Robert Martinez, MDUSD Superintendent (photo: Tamara Steiner)
“Education saved my life,” Robert Martinez said last week in his office for the past month as the new Mt. Diablo Unified School District Superintendent.
He grew up in Southern California as the youngest child in a middle class Mexican American family home, where his parents insisted their children speak English. His life changed forever after his mother died when he was 13.
Within three years he uprooted himself from the home he shared with his overwhelmed dad to move in with an older brother, who required that to stay there the 16-year-old needed to go to school and get a job.
That experience and the resilience he needed to adapt to new surroundings and his third high school shaped his outlook on school and education, which led to his career choice and ultimately brought him to MDUSD.
He spent the past 32 years in the Fairfield-Suisun Unified School District where he worked in a variety of school and district positions.
The numbers matter
Martinez takes over a district that has seen enrollment drop slightly below 30,000 students in PreK through 12th grade for the first time in decades. His previous district has 21,000 students at about half the number of sites operated by MDUSD.
The district’s funding primarily comes from the state calculated by average daily attendance, so those numbers present the new superintendent and his staff with major challenges, especially as they grapple to negotiate agreements with the teachers union that not only entail money issues but also class size, and other employee groups.
Making an impact
Just like the connections he made with teachers and school staff where he found a home away from home in high school, Martinez wants every person working in the district to think “how can I make an impact?”
“We need to look at every child and see what barriers they face in getting the most out of their school experience.” He says this applies to students who may be struggling to learn English as a second language in order to succeed in the classroom as well as those overstressed by taking all AP courses to get into college.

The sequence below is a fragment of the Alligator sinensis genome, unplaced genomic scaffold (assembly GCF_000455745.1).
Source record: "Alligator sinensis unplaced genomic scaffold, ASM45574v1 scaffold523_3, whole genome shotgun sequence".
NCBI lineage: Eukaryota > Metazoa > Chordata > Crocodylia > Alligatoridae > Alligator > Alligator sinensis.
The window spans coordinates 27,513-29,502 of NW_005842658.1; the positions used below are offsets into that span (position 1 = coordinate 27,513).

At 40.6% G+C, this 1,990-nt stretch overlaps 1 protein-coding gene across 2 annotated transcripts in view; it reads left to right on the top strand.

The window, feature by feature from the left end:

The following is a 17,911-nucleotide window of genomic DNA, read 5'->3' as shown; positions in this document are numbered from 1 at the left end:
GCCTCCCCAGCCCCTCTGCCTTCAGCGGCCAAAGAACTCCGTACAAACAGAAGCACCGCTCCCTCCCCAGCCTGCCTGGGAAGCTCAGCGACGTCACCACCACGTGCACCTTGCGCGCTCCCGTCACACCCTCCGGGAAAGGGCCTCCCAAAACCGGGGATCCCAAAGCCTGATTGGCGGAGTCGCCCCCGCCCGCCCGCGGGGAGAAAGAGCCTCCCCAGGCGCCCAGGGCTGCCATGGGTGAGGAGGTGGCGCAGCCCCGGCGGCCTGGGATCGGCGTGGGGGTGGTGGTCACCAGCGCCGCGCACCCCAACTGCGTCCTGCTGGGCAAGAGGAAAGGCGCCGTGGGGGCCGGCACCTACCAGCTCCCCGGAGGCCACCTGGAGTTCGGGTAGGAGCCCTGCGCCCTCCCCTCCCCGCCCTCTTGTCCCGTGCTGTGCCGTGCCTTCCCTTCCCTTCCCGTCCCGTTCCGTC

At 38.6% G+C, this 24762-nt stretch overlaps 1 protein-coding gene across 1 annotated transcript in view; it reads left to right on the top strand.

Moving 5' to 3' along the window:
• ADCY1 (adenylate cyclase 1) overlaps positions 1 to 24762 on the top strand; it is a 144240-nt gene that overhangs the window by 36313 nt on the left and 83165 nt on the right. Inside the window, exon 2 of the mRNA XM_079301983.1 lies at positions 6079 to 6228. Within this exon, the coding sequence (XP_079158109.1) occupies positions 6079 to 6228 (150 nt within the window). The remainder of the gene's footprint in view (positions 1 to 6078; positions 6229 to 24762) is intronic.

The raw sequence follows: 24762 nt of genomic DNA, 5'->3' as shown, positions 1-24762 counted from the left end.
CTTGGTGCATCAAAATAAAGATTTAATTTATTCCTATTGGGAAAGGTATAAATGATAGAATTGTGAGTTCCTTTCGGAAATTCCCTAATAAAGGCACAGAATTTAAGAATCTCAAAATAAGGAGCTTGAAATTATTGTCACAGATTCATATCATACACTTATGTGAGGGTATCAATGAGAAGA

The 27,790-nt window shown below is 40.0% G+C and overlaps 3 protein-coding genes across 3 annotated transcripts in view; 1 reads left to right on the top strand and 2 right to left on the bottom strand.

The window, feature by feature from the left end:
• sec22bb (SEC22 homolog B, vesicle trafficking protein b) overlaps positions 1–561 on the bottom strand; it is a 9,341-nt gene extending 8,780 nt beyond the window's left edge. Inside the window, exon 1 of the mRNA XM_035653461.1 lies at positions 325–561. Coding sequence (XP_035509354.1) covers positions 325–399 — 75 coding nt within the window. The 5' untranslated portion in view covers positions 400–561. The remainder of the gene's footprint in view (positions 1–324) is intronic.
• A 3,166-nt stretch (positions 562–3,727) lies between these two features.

The “achievement gap” measured by test scores, especially in the Monument Corridor area where the majority of students are English learners, is of prime concern to Martinez. District schools use bilingual education and dual immersion at different sites. “Is there a better system?” he asks.
Martinez says with a smile that, because of his parent’s insistence on English growing up, he understands more Spanish than he speaks.
“Our goal is to have every student fully conversant in English by fifth grade. We have to make sure those families with parents who speak a different language still have the same access and opportunity for their children as the rest of our families.”
The district recently concluded a Facilities Master Plan audit that identified over $1 billion in needs.
Voters last November approved Measure J, a $150 million bond measure that the District is beginning to implement. He said the first $20 million in bonds was sold and is being earmarked for security and safety improvements.
Long-term, the district has to find ways to complete the master plan improvements in a time of dwindling enrollment and annual budget challenges.
He says he expects charter schools Clayton Valley High and Rocketship Futuro Academy to “live up to their obligations” on past due rent for district facilities they use.